Breaking Mews Alert: Apawling crime committed in Siberian duty free shop

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Martin Moodie
Martin Moodie is the Founder & Chairman of The Moodie Report.
Martin Moodie

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Shock news reaches The Moodie Blog of the purrfect crime – a male cat eating his way through US$1,100 of gourmet fish products after breaking into an airport duty free shop. And no, I’m not kitten you – this is a true story, an absolute travel retail catastrophe.

According to The Siberian Times, the “gourmet stray was caught red-pawed” munching his way through smoked calamari at Vladivostok International Airport, leading to the gateway being renamed Vladisoutofstock Airport.

That’s bound to have left the cat in a good mewd but equally certain to have cost the owner a few squid. However, things got much worse, according to shop owner Irina Kuzmina, who told the newspaper the full details of the prepawsterous crime: “Not only did he eat plaice, flounder and other flatfish, he also tore packages with dried octopus and other seafood delicacies.”

Well, you can sympathise with the fiendish feline targeting the octo-puss, though it seems to be the airport authority that was floundering. And clearly this was one top cat who knew his plaice in life. However the authorities are hopeful he will eventually be charged with the unclawful crime of fur-glary – and certainly with exceeding his purrsonal duty free allowance. No doubt he also pilchard a few sardines.

“We had to write off all the products that were in that shop window,” Ms Kuzmina wailed. “The food will be dumped. We have also disinfected and cleaned the shop window. All in all, the cat put us out of pocket as products worth 60,000 roubles have been wasted.”

Now that’s quite a hole in the kitty, which is exactly what, we suspect, Ms Kuzmina would have liked to put in the feline filcher. It’s certainly a lot of Roubles (just to digress for a moment, I once knew a bloke called Tommy Rouble. “Tommy, your name spells trouble,” I used to tell him) and I feel if the clearly irate (sorry, Irena) Kuzmina ever gets hold of the poor animal, she may be charged with furst degree purrder. However any good lawyer should be able to get the cat off free, simply by arguing it had good claws for its conduct.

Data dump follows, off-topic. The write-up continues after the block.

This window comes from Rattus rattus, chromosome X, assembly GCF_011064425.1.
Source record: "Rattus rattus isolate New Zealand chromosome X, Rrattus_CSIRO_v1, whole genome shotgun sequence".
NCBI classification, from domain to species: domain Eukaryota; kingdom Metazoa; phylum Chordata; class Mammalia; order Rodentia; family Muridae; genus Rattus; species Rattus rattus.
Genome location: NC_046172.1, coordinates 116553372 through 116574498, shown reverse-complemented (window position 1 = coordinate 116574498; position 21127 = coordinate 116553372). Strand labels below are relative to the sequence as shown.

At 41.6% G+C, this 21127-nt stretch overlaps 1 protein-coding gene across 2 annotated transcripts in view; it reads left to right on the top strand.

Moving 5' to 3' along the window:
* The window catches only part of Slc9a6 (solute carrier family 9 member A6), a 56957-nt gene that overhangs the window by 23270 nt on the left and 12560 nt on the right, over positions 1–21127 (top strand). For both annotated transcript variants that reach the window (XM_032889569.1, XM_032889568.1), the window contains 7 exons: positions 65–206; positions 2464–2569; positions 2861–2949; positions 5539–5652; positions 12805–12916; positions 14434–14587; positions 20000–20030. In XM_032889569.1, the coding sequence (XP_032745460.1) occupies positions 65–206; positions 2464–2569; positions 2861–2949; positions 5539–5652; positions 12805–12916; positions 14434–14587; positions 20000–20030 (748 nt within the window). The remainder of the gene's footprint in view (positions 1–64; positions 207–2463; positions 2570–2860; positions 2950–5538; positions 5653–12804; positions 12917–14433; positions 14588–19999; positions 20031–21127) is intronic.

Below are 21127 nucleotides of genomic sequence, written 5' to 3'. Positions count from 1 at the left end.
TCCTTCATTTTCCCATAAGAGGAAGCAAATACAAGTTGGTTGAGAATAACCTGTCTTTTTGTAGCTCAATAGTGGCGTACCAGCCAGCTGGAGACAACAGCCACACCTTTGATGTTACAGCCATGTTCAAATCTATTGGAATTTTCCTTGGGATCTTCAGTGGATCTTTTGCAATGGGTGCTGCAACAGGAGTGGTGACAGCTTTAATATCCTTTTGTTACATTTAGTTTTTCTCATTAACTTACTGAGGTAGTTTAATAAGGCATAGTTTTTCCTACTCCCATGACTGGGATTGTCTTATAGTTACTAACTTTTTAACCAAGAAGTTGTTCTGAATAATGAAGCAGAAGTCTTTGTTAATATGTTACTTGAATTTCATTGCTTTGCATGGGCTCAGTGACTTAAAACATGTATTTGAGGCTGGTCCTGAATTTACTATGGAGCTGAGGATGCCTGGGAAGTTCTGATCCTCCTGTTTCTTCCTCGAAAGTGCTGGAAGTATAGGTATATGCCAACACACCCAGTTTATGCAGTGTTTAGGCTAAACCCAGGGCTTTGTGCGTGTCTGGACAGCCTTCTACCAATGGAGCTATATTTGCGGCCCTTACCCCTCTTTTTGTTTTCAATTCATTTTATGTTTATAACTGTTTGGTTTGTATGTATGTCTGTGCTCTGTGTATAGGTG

An airport spokesman said: “Pets are banned from being kept at the airport due to safety regulations. We do have a number of passengers travelling with their pets, so perhaps one of them escaped. As of now it is not clear how the cat made its way to the shop window.” Possibly via the escatalator, The Moodie Blog suggests?

Quite why no-one heard the cat causing all the damage (luckily it did not get into the adjacent Chinese delicacy section where it may have caused wonton destruction) is not clear. Perhaps mews travels slowly in Siberia.

FOOTNOTE: The incident is the second example in a few months of an animal wreaking havoc in an airport environment.


As reported by The Moodie Blog, in late 2013 Melbourne Airport experienced a major security incident after an injured male kangaroo, without a boarding card, managed to make its way into an airside chemist’s store.

The injured animal apparently skipped past security to enter the airport after being struck by a car nearby. It was first spotted in the hair-care section of the chemist, taking money out of its pouch as it went to make a purchase of Roo-vlon skincare products.

That incident was the third involving kangaroos at Melbourne Airport in a few months. In the first case Dan Cappell (pictured during the dramatic moment), then General Manager Retail, Car Parks & Wildlife Management (now back at Abu Dhabi Airport) managed to prevent a mother, father and baby family of Kangaroos (identified later as Mr Supial, Ma Supial and baby Joey) from escaping the ground floor car park and heading up to the terminal.


“Goodness knows what would have happened if they had got onto the second level but that’s another storey,” Dan told us, adding roofully that while entering the airside area without a boarding card is a criminal offence in Australia there was no point in charging the kangaroo as it would probably skip bail anyway [it was subsequently warned under Australia’s infamous Prevention of Terrooism Act.]

Asked how such an incident was possible in a security-conscious age, Dan told us: “It’s roo-dimentary. Sometimes we, like the kangaroos, get caught on the hop. But we pouched him and that’s the end of the story.”

Asked if Melbourne Airport was bracing itself or a rush of kangaroo impersonators seeking similar media attention, Cappell said dismissively. “No, they’re just a bunch of wall-a-bies.”

Nonetheless since Dan’s departure, the airport has added warning signage at all carpark entrances, advising drivers about the dangers of stray kangaroos and telling them to check their veer-roo mirrors at all times.

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